There is a lot going on at the moment. My life is messy. It’s crowded with personal upheavals, work issues, family trips, kid stuff – the usual and then a bit more. We’ve had wildfires in British Columbia, the sun was hidden in an orange shroud, and the air smelled like smoke. It seemed apocalyptic.
In the middle of this I am working on my research ethics application and reconnecting with my participants before meeting them in person in September. I am doing this in another province, with limited time. In the past when I have done interviews I have sent an invitation, an email, advert, sometimes used a personal connection – followed by the arranging of a place and time. Somewhere in there I would send a consent form, to be read before we talk. The interaction would be approached as the interviewer trying to find the “truth” by extracting it from the empty vessel of the participant*. To avoid bias, I would strive to stay as neutral as possible – making noncommittal noises of encouragement, smiling (being careful not to lead) but not contaminating the pure data with my personal thoughts and feelings.
This time is different. My participants and I are friends, we have histories. The shared stories we hold in common are the heart of the co-created research endeavour. Among the chaos of everyday life I am picking up the threads of our past. But it isn’t as easy as sending an email and arranging a date. Time must be taken to weave our lives back together. Most of the many exchanges so far are catching up, how are the kids? Did you hear what happened to so-and-so? Still at the same house, oh, thinking of a move? It feels like getting back to the place where we are comfortable with each other, reactivating memories that have been dormant – in some cases for many years.
My ethics application is focused on obtaining consent, storing the data, issues of confidentiality and so on. Often we think of ‘getting ethics’ as a onetime hurdle to surmount, but my research plan doesn’t fit well with that. In autoethnography, ethics are ongoing and pervasive and the concept of anonymity is a slippery one. These so-called relational ethics require us to “act from our hearts and minds, acknowledge our interpersonal bonds to others, and take responsibility for actions and their consequence”**. Participants are friends, not subjects/objects to plunder for information and leave hollowed out. We have a duty to tread lightly, to be honest with each other and to work with love and respect.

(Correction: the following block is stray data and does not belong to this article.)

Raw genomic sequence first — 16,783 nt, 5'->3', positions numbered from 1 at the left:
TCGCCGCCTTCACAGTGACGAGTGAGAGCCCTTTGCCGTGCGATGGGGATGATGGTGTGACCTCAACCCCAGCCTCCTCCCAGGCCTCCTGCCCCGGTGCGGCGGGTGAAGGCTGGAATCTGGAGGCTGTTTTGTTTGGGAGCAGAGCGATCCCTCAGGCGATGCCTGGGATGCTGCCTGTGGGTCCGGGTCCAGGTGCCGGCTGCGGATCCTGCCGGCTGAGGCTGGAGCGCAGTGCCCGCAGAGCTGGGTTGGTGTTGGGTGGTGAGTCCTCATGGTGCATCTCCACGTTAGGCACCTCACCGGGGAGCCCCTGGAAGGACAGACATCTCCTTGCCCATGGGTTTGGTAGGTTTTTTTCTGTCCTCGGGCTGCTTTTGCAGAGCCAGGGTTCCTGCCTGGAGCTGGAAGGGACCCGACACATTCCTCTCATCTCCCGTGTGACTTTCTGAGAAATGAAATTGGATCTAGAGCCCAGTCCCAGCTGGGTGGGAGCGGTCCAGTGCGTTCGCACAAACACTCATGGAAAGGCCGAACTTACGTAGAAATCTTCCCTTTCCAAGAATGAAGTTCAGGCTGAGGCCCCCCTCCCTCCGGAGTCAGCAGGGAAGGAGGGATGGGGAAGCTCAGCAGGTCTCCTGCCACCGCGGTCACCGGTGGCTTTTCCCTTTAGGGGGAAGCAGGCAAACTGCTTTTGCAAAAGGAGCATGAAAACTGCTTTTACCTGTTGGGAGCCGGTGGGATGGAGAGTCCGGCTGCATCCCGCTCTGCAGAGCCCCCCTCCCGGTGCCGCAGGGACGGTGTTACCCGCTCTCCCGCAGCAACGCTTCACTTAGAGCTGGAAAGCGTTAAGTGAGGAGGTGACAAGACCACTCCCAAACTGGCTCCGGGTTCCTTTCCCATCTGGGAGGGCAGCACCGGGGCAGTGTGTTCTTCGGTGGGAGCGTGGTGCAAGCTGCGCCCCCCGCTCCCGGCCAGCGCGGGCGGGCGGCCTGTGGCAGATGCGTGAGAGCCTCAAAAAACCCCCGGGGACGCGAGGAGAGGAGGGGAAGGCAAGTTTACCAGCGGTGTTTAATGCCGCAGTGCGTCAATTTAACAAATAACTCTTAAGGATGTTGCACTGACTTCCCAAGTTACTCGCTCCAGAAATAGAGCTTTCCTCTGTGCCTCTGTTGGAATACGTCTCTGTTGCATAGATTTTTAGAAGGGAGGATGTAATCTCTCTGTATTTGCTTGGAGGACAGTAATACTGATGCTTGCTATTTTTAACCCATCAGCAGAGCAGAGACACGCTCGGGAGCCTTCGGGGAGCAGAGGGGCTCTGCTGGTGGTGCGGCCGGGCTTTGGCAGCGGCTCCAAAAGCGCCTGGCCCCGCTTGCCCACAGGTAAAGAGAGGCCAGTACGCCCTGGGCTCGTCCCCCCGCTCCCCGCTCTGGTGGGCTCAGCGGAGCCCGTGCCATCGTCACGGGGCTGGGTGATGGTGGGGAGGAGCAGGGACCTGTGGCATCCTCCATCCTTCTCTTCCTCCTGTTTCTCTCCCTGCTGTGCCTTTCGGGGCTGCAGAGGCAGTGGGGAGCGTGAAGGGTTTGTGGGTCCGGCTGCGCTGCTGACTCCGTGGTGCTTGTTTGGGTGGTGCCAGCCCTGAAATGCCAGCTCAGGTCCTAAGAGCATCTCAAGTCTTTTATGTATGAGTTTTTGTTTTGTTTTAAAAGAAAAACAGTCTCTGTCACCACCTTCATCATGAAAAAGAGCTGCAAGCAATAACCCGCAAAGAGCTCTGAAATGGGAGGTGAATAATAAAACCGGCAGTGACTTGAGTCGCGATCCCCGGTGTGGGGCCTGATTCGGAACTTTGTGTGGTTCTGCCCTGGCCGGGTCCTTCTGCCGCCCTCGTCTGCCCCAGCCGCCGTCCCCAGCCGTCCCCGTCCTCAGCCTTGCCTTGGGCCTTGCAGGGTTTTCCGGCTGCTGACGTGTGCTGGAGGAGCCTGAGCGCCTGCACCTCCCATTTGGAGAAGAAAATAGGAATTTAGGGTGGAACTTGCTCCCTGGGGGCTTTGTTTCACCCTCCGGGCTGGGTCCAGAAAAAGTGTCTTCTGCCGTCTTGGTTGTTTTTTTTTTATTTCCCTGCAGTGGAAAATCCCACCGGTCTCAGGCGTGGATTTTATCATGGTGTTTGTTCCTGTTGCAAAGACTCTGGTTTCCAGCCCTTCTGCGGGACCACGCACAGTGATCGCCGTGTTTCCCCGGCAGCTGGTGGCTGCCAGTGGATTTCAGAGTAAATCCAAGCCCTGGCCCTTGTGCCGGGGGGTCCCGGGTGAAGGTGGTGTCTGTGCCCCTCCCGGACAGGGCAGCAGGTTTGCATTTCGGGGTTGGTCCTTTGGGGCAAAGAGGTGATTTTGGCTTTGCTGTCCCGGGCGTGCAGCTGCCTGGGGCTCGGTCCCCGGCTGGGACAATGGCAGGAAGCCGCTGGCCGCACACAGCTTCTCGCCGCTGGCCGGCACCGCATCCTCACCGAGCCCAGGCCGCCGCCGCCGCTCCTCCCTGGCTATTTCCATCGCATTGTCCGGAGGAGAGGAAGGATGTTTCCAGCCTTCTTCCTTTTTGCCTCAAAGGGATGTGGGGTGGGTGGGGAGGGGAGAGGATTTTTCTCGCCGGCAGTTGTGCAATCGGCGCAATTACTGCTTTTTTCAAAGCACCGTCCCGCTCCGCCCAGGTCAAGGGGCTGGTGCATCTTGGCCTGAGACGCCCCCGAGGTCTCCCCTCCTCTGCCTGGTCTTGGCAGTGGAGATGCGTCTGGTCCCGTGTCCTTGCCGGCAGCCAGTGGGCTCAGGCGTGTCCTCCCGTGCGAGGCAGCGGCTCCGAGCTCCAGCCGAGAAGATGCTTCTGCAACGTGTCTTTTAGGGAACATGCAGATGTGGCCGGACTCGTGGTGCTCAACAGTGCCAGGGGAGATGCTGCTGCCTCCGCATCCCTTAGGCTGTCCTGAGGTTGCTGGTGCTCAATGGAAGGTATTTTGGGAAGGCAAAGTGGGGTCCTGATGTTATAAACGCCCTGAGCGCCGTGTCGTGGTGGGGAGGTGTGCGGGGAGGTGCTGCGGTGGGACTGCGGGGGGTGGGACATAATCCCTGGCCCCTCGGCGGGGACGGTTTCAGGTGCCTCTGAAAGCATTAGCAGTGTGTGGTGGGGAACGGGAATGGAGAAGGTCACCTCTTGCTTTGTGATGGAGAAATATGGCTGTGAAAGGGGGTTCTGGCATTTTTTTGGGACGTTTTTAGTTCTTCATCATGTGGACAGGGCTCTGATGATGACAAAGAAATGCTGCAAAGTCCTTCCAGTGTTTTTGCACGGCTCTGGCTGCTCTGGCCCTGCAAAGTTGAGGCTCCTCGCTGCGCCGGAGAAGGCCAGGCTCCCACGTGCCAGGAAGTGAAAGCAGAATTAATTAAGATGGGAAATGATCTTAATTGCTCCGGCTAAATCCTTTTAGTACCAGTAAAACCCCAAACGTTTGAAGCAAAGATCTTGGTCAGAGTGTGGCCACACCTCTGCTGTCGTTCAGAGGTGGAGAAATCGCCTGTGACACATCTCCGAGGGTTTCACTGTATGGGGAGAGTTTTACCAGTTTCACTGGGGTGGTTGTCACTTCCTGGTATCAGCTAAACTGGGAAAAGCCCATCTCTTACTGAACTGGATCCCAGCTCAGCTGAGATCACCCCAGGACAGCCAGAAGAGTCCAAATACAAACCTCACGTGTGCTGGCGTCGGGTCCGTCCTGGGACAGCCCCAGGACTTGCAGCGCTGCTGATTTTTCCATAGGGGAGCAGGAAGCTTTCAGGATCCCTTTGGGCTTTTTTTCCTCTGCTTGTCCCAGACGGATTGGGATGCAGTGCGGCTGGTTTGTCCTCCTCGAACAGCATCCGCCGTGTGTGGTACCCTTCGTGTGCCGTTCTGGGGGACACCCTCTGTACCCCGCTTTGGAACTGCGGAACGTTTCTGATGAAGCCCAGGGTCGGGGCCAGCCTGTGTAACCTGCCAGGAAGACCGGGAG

As I begin this I also realize I am bringing my participants back into focus, as people with autonomy and lives as messy as my own. One is deep in a work project, our meetings will have to fit around that, but their project is part of my work reality as well – I want to help it succeed. Another has family issues and there are multiple responsibilities, anticipating next month is hard as everything is in flux. My Type-A self has to take a back seat, chill out, wait my turn. It’s hard! Although I haven’t even downloaded the recording app on my iPad this is getting messy. But messy is where the good stuff is.
*Holstein and Gubrium, 1995
**Ellis, 2007 (p.3)